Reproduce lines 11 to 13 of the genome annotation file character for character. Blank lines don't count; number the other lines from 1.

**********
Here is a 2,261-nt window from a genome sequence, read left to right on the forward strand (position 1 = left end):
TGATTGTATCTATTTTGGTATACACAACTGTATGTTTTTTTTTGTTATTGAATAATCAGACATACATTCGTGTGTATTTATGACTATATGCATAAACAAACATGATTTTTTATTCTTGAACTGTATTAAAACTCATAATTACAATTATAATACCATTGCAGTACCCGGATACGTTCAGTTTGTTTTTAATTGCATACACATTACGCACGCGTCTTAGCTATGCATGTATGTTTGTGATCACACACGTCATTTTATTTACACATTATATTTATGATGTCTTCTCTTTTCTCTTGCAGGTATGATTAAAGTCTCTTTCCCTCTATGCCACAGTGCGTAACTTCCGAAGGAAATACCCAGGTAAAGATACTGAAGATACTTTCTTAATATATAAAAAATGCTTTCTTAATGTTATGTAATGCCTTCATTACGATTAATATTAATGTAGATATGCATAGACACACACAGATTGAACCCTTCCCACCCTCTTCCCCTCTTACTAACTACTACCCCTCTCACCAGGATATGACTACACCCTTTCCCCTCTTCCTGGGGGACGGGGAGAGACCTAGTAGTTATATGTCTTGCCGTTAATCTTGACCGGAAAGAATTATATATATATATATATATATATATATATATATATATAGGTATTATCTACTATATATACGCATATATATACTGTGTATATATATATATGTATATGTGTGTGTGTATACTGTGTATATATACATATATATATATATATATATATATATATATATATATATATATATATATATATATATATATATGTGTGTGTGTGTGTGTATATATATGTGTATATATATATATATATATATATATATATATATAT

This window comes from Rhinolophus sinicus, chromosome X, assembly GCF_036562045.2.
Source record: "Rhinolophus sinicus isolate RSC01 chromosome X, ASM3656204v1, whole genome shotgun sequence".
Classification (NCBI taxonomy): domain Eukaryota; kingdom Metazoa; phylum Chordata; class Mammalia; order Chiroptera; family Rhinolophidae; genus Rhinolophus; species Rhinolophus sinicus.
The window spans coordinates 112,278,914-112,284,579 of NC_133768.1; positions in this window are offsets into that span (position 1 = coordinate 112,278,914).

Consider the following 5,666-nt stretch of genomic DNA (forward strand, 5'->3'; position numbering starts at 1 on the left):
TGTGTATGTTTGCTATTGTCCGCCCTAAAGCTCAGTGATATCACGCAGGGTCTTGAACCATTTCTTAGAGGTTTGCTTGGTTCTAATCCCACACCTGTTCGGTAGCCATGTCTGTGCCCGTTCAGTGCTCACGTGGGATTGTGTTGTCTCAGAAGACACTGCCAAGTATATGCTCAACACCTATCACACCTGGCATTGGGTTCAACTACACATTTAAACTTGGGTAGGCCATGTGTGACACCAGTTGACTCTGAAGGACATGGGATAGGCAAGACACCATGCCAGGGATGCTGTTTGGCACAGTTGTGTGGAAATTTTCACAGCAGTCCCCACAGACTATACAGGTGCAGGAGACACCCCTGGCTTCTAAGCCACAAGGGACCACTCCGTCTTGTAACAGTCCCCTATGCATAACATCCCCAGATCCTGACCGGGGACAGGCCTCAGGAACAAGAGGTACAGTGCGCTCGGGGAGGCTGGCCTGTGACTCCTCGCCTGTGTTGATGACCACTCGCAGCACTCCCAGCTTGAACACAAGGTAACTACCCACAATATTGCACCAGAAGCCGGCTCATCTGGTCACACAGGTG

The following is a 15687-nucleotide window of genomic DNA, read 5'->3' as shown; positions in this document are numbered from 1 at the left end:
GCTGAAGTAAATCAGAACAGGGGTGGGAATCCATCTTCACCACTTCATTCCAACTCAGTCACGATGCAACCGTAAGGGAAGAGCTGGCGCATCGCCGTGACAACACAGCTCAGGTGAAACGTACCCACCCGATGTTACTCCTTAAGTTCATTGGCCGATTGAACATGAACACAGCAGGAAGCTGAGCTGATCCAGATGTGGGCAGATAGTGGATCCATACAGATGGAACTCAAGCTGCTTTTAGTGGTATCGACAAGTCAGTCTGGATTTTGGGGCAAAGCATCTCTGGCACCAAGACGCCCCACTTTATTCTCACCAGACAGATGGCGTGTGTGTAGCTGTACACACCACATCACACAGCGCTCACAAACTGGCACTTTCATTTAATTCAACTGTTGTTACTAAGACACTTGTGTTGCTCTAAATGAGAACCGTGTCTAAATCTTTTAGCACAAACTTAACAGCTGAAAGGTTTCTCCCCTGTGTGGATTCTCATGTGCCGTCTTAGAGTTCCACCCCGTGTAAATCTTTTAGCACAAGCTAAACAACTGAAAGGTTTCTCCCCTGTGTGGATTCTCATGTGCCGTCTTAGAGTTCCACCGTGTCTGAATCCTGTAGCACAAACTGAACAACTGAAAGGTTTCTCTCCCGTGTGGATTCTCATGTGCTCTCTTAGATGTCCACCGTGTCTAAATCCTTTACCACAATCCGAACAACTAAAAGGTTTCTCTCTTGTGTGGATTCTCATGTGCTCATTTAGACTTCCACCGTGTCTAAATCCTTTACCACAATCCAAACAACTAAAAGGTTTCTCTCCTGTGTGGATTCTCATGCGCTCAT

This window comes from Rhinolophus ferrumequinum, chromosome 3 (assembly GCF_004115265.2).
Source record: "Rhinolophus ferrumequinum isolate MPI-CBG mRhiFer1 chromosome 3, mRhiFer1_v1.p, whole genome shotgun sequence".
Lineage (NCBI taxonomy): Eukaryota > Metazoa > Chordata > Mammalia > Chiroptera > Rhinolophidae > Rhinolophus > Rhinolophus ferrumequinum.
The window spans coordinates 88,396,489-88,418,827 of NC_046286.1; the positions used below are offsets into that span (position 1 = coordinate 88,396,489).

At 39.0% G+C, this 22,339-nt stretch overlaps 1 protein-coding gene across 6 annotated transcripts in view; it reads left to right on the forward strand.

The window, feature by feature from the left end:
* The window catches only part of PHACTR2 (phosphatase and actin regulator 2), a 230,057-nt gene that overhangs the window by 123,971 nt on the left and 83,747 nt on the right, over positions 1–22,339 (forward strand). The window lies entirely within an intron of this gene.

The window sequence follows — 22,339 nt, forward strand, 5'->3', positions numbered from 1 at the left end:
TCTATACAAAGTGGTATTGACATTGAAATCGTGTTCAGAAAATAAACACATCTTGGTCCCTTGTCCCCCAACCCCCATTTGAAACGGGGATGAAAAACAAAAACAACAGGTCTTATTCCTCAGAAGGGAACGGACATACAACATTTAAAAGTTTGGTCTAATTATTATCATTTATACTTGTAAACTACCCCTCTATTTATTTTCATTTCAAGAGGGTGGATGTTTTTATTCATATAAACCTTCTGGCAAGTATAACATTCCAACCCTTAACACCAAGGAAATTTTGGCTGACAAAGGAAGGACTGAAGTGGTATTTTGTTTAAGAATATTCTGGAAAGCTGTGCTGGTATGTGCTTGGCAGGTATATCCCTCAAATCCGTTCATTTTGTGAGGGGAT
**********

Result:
This window comes from Rhinolophus ferrumequinum, chromosome 3 (assembly GCF_004115265.2).
Source record: "Rhinolophus ferrumequinum isolate MPI-CBG mRhiFer1 chromosome 3, mRhiFer1_v1.p, whole genome shotgun sequence".
Lineage (NCBI taxonomy): Eukaryota > Metazoa > Chordata > Mammalia > Chiroptera > Rhinolophidae > Rhinolophus > Rhinolophus ferrumequinum.